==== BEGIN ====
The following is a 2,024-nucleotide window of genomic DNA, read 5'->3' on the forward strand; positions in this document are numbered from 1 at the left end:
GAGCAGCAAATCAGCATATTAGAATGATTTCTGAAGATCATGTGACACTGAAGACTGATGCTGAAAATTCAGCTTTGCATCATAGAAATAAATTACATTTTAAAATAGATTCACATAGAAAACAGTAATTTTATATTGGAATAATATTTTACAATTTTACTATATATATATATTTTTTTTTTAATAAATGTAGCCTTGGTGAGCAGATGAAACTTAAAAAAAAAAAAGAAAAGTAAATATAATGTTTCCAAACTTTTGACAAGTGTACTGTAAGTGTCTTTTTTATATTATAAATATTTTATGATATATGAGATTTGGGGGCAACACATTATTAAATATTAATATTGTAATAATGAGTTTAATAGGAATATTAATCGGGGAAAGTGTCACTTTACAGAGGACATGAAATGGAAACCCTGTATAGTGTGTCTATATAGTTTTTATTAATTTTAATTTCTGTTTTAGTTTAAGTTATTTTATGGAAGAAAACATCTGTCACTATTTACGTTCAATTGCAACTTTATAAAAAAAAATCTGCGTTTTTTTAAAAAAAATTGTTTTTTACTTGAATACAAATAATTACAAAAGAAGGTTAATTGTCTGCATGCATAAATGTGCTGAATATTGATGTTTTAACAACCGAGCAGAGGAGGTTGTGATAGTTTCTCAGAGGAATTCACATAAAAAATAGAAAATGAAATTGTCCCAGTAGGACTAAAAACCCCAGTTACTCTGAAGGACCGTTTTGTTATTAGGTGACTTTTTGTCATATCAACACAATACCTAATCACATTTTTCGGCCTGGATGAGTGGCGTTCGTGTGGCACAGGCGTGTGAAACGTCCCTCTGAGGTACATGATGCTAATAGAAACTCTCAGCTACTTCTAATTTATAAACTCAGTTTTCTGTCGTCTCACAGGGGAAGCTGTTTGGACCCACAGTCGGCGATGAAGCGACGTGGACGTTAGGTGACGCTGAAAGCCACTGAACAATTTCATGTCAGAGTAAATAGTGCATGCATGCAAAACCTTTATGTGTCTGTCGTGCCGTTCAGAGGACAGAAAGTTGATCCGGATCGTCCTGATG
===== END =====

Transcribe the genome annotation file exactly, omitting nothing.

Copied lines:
The following is a 2,024-nucleotide window of genomic DNA, read 5'->3' on the forward strand; positions in this document are numbered from 1 at the left end:
GAGCAGCAAATCAGCATATTAGAATGATTTCTGAAGATCATGTGACACTGAAGACTGATGCTGAAAATTCAGCTTTGCATCATAGAAATAAATTACATTTTAAAATAGATTCACATAGAAAACAGTAATTTTATATTGGAATAATATTTTACAATTTTACTATATATATATATTTTTTTTTTAATAAATGTAGCCTTGGTGAGCAGATGAAACTTAAAAAAAAAAAAGAAAAGTAAATATAATGTTTCCAAACTTTTGACAAGTGTACTGTAAGTGTCTTTTTTATATTATAAATATTTTATGATATATGAGATTTGGGGGCAACACATTATTAAATATTAATATTGTAATAATGAGTTTAATAGGAATATTAATCGGGGAAAGTGTCACTTTACAGAGGACATGAAATGGAAACCCTGTATAGTGTGTCTATATAGTTTTTATTAATTTTAATTTCTGTTTTAGTTTAAGTTATTTTATGGAAGAAAACATCTGTCACTATTTACGTTCAATTGCAACTTTATAAAAAAAAATCTGCGTTTTTTTAAAAAAAATTGTTTTTTACTTGAATACAAATAATTACAAAAGAAGGTTAATTGTCTGCATGCATAAATGTGCTGAATATTGATGTTTTAACAACCGAGCAGAGGAGGTTGTGATAGTTTCTCAGAGGAATTCACATAAAAAATAGAAAATGAAATTGTCCCAGTAGGACTAAAAACCCCAGTTACTCTGAAGGACCGTTTTGTTATTAGGTGACTTTTTGTCATATCAACACAATACCTAATCACATTTTTCGGCCTGGATGAGTGGCGTTCGTGTGGCACAGGCGTGTGAAACGTCCCTCTGAGGTACATGATGCTAATAGAAACTCTCAGCTACTTCTAATTTATAAACTCAGTTTTCTGTCGTCTCACAGGGGAAGCTGTTTGGACCCACAGTCGGCGATGAAGCGACGTGGACGTTAGGTGACGCTGAAAGCCACTGAACAATTTCATGTCAGAGTAAATAGTGCATGCATGCAAAACCTTTATGTGTCTGTCGTGCCGTTCAGAGGACAGAAAGTTGATCCGGATCGTCCTGATG